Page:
Reflections on Zora: Passion and the Pen

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Zora Neale  Hurston, author and cultural anthropologist, chronicled the Black southern experience with inimitable authenticity. She gifted the world such delicious lines as “I have been in Sorrow’s kitchen and licked out all the pots” and “Love makes your soul crawl out from it’s hiding place”. Her best known novel, There Eyes Were Watching God was the basis for a blockbuster film.  Today she is known as one of the great luminaries of the Harlem Renaissance, but in life, Hurston never had a chance to relish in that acclaim.

Hurston died in 1960 in a welfare home after giving the world some of its greatest literature.

When Google honored Hurston with the venerable “Google Doodle” on what would have been her 123rd  birthday, it prompted me to reflect on her life, one rich in thought, but meager in possession.

 Hurston grew up in Eatonville, Florida, America’s first all-black incorporated town, a culturally-rich town that would later be immortalized in several of her works of fiction, including Their Eyes Were Watching God.  

Her mother was a school teacher who encouraged her to “jump at de sun”. She died while Hurston was still a little girl and her father, a preacher, remarried and Hurston left home at 14, putting herself through school at Morgan Academy in Baltimore and Howard University in Washington, D.C., while working at various jobs including manicurist and maid.

She arrived in New York in 1925 with $1.50 to her name, yet she still made a splash.

As the LA Times wrote, “She arrived in New York in 1925 with $1.50 to her name, yet she still made a splash” dazzling the likes of t Langston Hughes, as well as Annie Nathan Meyer, a Barnard College founder, who then made Hurston the first black student at Barnard, where she studied anthropology.

Hurston wrote short stories, essays and novels. But she struggled for financial security. Most of her books were published during the Depression, and the largest royalty any of Hurston’s books earned was $943.75. At one point, she pawned her typewriter for cash.

Even her piece de resistance, “Their Eyes Were Watching God,” was published in 1937 to notably negative reaction. At the time, author Richard Wright (“Black Boy,” “Native Son”) criticized the book, contending it was written for Whites,  with a “minstrel technique” to make them laugh. That is to say, for all the great work Hurston produced, she reaped little reward.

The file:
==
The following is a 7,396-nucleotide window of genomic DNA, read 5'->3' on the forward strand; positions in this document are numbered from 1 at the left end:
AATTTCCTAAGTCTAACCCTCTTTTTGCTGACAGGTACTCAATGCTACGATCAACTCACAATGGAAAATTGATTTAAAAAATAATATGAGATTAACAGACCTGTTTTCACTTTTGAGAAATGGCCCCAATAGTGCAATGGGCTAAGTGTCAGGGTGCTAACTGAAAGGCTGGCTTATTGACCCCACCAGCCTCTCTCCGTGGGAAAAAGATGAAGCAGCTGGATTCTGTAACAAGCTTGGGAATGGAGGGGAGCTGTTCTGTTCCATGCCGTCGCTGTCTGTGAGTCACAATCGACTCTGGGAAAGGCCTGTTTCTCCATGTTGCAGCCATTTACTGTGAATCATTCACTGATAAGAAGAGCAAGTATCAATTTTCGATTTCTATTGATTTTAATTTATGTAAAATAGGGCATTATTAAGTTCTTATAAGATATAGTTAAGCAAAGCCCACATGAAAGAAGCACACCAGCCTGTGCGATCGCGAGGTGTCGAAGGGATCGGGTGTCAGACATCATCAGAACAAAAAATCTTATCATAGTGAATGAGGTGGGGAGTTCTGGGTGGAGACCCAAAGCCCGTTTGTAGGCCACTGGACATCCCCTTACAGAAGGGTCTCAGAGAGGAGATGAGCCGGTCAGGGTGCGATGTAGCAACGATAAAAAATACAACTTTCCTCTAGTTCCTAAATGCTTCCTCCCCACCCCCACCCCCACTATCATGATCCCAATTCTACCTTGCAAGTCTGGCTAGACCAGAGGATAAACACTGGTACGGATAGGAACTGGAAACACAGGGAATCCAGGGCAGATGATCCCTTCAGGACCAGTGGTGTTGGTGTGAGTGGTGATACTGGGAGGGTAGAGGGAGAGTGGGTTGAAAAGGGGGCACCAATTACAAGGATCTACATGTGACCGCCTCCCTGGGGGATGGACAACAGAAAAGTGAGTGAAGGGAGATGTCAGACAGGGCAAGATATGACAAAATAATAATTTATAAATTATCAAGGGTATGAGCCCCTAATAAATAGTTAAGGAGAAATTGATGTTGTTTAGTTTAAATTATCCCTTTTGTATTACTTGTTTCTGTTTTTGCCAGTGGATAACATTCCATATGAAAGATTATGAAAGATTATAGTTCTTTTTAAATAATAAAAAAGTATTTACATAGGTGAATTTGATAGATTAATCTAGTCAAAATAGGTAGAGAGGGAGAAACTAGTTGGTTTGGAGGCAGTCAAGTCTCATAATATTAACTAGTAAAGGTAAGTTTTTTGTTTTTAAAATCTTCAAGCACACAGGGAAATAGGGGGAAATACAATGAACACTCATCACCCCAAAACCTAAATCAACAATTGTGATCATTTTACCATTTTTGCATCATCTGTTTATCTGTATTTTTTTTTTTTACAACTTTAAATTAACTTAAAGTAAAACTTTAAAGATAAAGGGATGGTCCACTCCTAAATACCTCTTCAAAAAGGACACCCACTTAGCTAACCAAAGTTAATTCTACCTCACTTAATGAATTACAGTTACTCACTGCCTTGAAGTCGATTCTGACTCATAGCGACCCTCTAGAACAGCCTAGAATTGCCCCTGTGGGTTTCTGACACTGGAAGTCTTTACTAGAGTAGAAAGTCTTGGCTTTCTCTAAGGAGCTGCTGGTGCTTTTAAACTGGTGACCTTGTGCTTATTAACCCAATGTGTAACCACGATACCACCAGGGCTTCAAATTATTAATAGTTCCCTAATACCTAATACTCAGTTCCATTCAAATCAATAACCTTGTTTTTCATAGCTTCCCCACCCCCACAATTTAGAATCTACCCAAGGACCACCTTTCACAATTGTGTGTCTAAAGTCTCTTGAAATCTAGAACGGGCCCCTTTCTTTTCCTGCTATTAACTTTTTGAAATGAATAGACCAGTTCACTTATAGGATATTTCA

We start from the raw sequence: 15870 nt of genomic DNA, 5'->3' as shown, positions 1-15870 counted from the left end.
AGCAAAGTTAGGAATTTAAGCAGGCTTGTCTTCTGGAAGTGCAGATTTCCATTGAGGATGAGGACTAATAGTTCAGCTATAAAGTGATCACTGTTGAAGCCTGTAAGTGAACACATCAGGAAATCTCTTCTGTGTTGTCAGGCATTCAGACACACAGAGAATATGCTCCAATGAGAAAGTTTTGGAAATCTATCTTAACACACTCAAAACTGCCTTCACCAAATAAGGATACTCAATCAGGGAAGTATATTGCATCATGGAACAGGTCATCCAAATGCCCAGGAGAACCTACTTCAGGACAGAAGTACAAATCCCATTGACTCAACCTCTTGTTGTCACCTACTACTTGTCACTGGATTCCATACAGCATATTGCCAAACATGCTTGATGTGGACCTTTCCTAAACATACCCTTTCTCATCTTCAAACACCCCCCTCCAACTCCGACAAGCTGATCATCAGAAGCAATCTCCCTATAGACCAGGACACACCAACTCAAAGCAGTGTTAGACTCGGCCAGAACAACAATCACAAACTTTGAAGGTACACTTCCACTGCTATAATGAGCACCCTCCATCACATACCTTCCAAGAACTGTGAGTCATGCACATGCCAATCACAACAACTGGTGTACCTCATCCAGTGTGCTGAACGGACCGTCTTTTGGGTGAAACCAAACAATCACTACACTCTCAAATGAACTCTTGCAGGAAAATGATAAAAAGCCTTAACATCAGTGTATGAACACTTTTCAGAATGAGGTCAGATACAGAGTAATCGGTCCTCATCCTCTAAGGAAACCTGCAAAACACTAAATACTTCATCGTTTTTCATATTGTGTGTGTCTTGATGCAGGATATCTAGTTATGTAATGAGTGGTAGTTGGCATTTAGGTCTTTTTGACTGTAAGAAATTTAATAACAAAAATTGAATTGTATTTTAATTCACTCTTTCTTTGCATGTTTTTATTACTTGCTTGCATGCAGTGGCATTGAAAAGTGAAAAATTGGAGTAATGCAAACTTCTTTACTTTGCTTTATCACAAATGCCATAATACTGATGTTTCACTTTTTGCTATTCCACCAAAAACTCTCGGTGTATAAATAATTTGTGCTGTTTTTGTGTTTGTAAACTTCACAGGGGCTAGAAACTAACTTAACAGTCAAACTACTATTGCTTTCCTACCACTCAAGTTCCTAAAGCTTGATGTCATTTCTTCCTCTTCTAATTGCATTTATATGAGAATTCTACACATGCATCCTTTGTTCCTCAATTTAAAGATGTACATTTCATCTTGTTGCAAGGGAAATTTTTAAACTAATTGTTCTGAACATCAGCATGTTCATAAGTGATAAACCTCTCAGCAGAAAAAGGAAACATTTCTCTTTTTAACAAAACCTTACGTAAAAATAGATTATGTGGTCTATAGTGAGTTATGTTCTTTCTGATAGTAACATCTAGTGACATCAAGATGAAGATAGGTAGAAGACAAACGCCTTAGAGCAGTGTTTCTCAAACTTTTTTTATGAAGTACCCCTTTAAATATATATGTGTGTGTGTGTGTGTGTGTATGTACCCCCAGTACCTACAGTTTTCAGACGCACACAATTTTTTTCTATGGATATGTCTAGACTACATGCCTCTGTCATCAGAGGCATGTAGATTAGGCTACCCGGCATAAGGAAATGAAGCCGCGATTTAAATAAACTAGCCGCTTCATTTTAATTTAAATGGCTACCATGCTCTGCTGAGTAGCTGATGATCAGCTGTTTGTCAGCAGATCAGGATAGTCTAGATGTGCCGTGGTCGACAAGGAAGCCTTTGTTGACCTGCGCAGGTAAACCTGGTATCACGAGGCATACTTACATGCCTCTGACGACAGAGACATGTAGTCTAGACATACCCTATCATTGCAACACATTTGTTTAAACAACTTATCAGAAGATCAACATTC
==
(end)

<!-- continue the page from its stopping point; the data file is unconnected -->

Writing is a painful task. It seems the perfect word, the perfect sentence, the perfect message is always just out of the reach, and as one bares their soul on the white sheet, it seems we writers are always looking our demons head on. But we do it because we can’t think of life any other way, and because we feel, on some very deep level, we have something profound to say.

Today, those who write in the tradition of Hurston, are disheartened by the publishing industry. In light of economic collapse and reorganization, publishers have narrowed the market for authentic fiction,  poetry, hearty essays and short stories. Rather, they want quick sells; celebrity tell-alls ghost written by brilliant writers whose  talent could probably be better used elsewhere, and non-fictions that promise instant “how to” and “can do” gratification.

It seems the motivation for writers are changing too. We want to survive and in order to do so we accept the industry’s call for content that is sexy and  highly commercial. Today the hallmark of  a good article is one that goes viral, a good book, one that hits the best sellers list. This commercialism belies the sacred energy, the toil, and the diligence that great writers commit to their craft.

I can’t imagine the Zora’s that we will never read, seriously talented writers who’s manuscripts will never make it to print for lack of so-called “commercial” appeal. It hurts me to think of all the great lines and complex characters that will never be immortalized.

I’m in awe of people like Zora who never knew the thrill of instant gratification, but wrote anyway. She couldn’t post one of her profound essays on race on the web and watch it take off. She never had a huge pay day, tv appearances or obsessive critical acclaim. She just had passion, and perhaps the sense of divine purpose, that what she had to say had to be said, and indeed, she was the one to say it.

She was a writer in the truest sense of the word. There was no ulterior motive. She wrote because her body craved it. Writing was the truest expression of her spirit, and I’m thankful she shared her soul with the world.

Zora’s sheer talent, her enthralling use of the English languages motivates me to continue reaching for my highest expression of self, but as a writer yet to reap any worldly rewards, I must say, it is her passion for this craft that inspires me the most.

And I hope it inspires you.

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